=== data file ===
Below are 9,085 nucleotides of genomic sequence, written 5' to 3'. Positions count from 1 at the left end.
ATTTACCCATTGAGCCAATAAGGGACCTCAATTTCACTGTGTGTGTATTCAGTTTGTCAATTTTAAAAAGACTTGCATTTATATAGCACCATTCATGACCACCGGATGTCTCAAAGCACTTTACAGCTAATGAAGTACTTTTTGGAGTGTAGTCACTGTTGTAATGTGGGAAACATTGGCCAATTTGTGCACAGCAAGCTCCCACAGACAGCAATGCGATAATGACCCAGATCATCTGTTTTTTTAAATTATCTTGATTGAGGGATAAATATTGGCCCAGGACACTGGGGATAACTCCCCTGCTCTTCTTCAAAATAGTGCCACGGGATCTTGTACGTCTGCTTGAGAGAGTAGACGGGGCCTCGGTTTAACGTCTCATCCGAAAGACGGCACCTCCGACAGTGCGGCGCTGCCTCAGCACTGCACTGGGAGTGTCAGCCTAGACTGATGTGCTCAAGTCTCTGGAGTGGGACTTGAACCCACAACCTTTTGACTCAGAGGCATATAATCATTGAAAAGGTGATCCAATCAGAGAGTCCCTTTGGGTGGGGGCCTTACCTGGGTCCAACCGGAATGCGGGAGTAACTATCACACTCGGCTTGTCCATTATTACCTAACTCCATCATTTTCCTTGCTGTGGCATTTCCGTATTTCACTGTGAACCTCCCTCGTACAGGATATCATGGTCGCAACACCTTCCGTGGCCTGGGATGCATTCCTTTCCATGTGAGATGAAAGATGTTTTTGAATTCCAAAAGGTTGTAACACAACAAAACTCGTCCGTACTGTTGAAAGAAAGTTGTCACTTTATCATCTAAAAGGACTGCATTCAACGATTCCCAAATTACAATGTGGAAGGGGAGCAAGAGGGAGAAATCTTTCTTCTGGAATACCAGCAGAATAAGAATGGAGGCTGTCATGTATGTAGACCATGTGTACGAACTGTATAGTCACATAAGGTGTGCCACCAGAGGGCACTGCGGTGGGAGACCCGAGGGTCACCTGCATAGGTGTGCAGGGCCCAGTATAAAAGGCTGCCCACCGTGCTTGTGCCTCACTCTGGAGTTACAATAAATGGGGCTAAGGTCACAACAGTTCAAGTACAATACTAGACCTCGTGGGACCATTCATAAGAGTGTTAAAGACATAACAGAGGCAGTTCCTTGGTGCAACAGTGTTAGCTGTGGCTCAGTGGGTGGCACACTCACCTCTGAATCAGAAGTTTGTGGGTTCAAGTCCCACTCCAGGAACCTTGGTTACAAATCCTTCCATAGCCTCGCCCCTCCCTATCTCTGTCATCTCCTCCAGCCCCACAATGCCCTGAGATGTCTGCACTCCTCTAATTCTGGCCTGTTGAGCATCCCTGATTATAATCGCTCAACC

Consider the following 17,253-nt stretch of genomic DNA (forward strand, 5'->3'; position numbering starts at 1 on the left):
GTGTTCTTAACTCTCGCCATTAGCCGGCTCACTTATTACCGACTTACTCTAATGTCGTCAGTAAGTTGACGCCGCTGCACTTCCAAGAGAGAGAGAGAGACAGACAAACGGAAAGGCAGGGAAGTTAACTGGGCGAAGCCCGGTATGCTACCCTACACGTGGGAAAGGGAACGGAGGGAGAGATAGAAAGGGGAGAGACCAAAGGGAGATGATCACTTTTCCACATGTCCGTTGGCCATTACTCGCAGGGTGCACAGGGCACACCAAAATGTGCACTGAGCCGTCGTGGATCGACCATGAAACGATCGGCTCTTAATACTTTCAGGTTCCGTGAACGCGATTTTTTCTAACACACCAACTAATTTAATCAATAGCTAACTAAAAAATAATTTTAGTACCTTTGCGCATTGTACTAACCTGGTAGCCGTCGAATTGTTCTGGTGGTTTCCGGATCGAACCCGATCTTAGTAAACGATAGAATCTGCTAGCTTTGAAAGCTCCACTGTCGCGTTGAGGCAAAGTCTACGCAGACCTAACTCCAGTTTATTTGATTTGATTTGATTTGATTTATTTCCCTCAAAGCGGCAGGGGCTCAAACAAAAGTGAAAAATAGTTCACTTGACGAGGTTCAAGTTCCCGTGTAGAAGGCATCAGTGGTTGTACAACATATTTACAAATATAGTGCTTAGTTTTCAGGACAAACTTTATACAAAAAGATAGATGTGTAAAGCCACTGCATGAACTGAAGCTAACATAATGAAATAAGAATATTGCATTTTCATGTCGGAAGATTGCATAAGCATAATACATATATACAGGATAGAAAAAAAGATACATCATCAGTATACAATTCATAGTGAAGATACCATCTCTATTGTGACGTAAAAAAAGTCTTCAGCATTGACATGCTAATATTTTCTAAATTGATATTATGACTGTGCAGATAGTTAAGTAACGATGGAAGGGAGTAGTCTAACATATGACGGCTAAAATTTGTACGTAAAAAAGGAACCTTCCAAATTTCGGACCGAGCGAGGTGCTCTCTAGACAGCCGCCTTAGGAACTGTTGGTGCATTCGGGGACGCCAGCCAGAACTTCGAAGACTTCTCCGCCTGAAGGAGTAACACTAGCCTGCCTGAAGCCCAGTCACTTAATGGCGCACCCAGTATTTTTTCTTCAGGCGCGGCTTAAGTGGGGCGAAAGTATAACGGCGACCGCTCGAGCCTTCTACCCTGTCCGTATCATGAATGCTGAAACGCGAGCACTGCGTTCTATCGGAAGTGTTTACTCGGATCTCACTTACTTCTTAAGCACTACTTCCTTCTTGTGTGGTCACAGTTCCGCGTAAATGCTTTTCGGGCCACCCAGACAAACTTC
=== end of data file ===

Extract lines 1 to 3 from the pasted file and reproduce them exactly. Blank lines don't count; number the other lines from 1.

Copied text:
Below are 9,085 nucleotides of genomic sequence, written 5' to 3'. Positions count from 1 at the left end.
ATTTACCCATTGAGCCAATAAGGGACCTCAATTTCACTGTGTGTGTATTCAGTTTGTCAATTTTAAAAAGACTTGCATTTATATAGCACCATTCATGACCACCGGATGTCTCAAAGCACTTTACAGCTAATGAAGTACTTTTTGGAGTGTAGTCACTGTTGTAATGTGGGAAACATTGGCCAATTTGTGCACAGCAAGCTCCCACAGACAGCAATGCGATAATGACCCAGATCATCTGTTTTTTTAAATTATCTTGATTGAGGGATAAATATTGGCCCAGGACACTGGGGATAACTCCCCTGCTCTTCTTCAAAATAGTGCCACGGGATCTTGTACGTCTGCTTGAGAGAGTAGACGGGGCCTCGGTTTAACGTCTCATCCGAAAGACGGCACCTCCGACAGTGCGGCGCTGCCTCAGCACTGCACTGGGAGTGTCAGCCTAGACTGATGTGCTCAAGTCTCTGGAGTGGGACTTGAACCCACAACCTTTTGACTCAGAGGCATATAATCATTGAAAAGGTGATCCAATCAGAGAGTCCCTTTGGGTGGGGGCCTTACCTGGGTCCAACCGGAATGCGGGAGTAACTATCACACTCGGCTTGTCCATTATTACCTAACTCCATCATTTTCCTTGCTGTGGCATTTCCGTATTTCACTGTGAACCTCCCTCGTACAGGATATCATGGTCGCAACACCTTCCGTGGCCTGGGATGCATTCCTTTCCATGTGAGATGAAAGATGTTTTTGAATTCCAAAAGGTTGTAACACAACAAAACTCGTCCGTACTGTTGAAAGAAAGTTGTCACTTTATCATCTAAAAGGACTGCATTCAACGATTCCCAAATTACAATGTGGAAGGGGAGCAAGAGGGAGAAATCTTTCTTCTGGAATACCAGCAGAATAAGAATGGAGGCTGTCATGTATGTAGACCATGTGTACGAACTGTATAGTCACATAAGGTGTGCCACCAGAGGGCACTGCGGTGGGAGACCCGAGGGTCACCTGCATAGGTGTGCAGGGCCCAGTATAAAAGGCTGCCCACCGTGCTTGTGCCTCACTCTGGAGTTACAATAAATGGGGCTAAGGTCACAACAGTTCAAGTACAATACTAGACCTCGTGGGACCATTCATAAGAGTGTTAAAGACATAACAGAGGCAGTTCCTTGGTGCAACAGTGTTAGCTGTGGCTCAGTGGGTGGCACACTCACCTCTGAATCAGAAGTTTGTGGGTTCAAGTCCCACTCCAGGAACCTTGGTTACAAATCCTTCCATAGCCTCGCCCCTCCCTATCTCTGTCATCTCCTCCAGCCCCACAATGCCCTGAGATGTCTGCACTCCTCTAATTCTGGCCTGTTGAGCATCCCTGATTATAATCGCTCAACC

Consider the following 17,253-nt stretch of genomic DNA (forward strand, 5'->3'; position numbering starts at 1 on the left):